The back cover blurb: Fran had been warned about Myles Jaffray. According to the gossip, nothing could stop Myles from breaking a woman's heart--not even a wedding ring. The more Myles made himself a part of her summer evenings, the more determined Fran became to resist his advances. But when the art gallery she worked for was robbed and the burglar left clues leading straight to Fran, she desperately needed help. The only person she could turn to was the man she despised--Myles Jaffray.
Reading Loring again after 40+ years and in a world that has changed in so many ways, the story itself became rather incidental to the experience of reading the book. The story is actually somewhat conventional. So rather than discuss the story, here are some the things about the writing, the setting, and the time period that hit me:
- Right off the bat, on page 1, I was transported to the 1940s. In my head it's like watching a black-and-white post-war movie. There's an elevator operator, a switchboard operator, and Fran is wearing a beret. And on page 2 there's mention of a white cross in a field in Belgium. The war, and its aftermath, is a quiet backdrop to the book.
- I think Loring was a champion of smart, independent women, even if they wind up in traditional rolls at the end of the day. In this book, Fran may be an heiress, but when a man she doesn't know (the hero, Myles) is in charge of the purse strings, Fran gets herself a job and learns to stand on her own two feet.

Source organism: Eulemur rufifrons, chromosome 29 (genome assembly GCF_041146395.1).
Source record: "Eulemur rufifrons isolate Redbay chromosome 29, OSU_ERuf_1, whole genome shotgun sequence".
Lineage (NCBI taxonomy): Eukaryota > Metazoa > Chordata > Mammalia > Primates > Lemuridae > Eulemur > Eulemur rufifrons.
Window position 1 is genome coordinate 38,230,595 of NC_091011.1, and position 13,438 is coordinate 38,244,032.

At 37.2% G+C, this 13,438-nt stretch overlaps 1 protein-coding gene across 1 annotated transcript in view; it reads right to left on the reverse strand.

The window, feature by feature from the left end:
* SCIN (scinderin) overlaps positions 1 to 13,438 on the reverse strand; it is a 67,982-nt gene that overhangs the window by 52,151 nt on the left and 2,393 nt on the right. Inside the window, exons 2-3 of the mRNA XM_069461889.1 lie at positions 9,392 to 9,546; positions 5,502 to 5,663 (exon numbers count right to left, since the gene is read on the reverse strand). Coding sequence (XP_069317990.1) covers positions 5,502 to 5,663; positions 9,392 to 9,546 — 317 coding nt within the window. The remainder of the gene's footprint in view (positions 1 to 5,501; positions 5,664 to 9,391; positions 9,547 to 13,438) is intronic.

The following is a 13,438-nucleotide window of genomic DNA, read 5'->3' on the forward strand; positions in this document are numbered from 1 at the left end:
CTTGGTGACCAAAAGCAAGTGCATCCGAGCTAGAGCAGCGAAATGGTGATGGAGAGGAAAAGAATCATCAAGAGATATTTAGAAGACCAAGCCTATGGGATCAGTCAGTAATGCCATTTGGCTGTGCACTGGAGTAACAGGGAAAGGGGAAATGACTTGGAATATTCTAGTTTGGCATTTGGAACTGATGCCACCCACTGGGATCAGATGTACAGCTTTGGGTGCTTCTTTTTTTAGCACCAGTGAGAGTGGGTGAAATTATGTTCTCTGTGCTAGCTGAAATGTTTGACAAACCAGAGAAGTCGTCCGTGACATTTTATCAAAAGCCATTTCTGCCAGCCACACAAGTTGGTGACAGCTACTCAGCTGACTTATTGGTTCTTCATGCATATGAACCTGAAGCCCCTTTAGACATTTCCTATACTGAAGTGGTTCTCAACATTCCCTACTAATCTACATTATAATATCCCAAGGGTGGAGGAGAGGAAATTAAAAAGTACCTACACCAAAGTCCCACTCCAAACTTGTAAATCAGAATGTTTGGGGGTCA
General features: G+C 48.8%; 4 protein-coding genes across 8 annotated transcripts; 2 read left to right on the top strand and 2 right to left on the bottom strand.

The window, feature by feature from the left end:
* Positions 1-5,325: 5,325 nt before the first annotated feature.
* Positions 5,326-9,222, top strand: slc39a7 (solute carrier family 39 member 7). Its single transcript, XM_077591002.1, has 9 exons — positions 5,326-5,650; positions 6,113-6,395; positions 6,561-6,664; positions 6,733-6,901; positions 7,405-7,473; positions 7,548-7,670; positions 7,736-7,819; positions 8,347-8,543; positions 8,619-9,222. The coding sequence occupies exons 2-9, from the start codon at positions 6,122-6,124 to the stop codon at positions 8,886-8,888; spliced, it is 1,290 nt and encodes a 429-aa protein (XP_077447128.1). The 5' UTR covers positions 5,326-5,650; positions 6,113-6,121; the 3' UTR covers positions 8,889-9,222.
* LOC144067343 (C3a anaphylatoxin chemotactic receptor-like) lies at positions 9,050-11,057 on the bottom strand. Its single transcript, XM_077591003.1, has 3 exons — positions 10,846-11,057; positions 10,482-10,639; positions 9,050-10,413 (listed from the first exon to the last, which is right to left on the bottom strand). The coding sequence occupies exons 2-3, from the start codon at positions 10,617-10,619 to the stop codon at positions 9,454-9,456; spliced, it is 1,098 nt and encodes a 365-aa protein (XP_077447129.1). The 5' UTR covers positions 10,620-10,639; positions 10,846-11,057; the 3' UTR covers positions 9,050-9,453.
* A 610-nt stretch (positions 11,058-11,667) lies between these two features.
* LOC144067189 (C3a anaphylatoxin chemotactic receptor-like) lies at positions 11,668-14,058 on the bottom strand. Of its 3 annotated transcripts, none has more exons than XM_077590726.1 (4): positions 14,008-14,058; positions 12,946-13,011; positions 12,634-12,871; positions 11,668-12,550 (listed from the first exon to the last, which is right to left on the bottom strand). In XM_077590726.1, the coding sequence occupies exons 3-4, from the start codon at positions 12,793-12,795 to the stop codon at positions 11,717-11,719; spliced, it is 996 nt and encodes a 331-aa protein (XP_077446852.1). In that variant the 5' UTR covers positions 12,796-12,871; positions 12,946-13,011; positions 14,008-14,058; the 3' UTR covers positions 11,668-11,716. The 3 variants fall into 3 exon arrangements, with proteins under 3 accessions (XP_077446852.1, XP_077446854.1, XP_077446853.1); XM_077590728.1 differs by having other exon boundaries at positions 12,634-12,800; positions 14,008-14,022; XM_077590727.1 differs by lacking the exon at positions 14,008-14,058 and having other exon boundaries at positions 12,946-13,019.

- They didn't call it PTSD in 1948 (I don't think), but Loring understood the horror of war. There's a brief scene from Myles' POV where an airplane goes overhead and he's mentally transported to a time when he parachuted somewhere in Europe to help rescue the crew of a downed bomber. He cuts off his memory before it gets graphic, but Loring lets us know that even though the war is over, Myles is still dealing with the things he saw and had to do.
- Loring never met an adjective she couldn't use. That Wikipedia entry puts it more kindly by saying she painted pictures with her words, describing things in exacting detail. This is the first sentence of chapter 2: A breeze lightly scented with the salty tang of kelp, murmurous with the lazy lap of the tide against rocks, stirred the palm-designed chintz hangings at the long open windows of the dining room in the Sargent home, Rocky Point. It's beautiful writing, but I've become accustomed to writing that moves the action forward as opposed to elaborately setting the stage. I'm not trying to be negative, because it isn't a bad thing, it's a different thing.
It was wonderful to re-visit Emilie Loring's world again. I think anyone who loves the Romance genre as it exists today should read at least one of her books. It's a narrow, white, upper-class world she created, but the romance was central to what she wrote and you can see modern genre conventions on every page.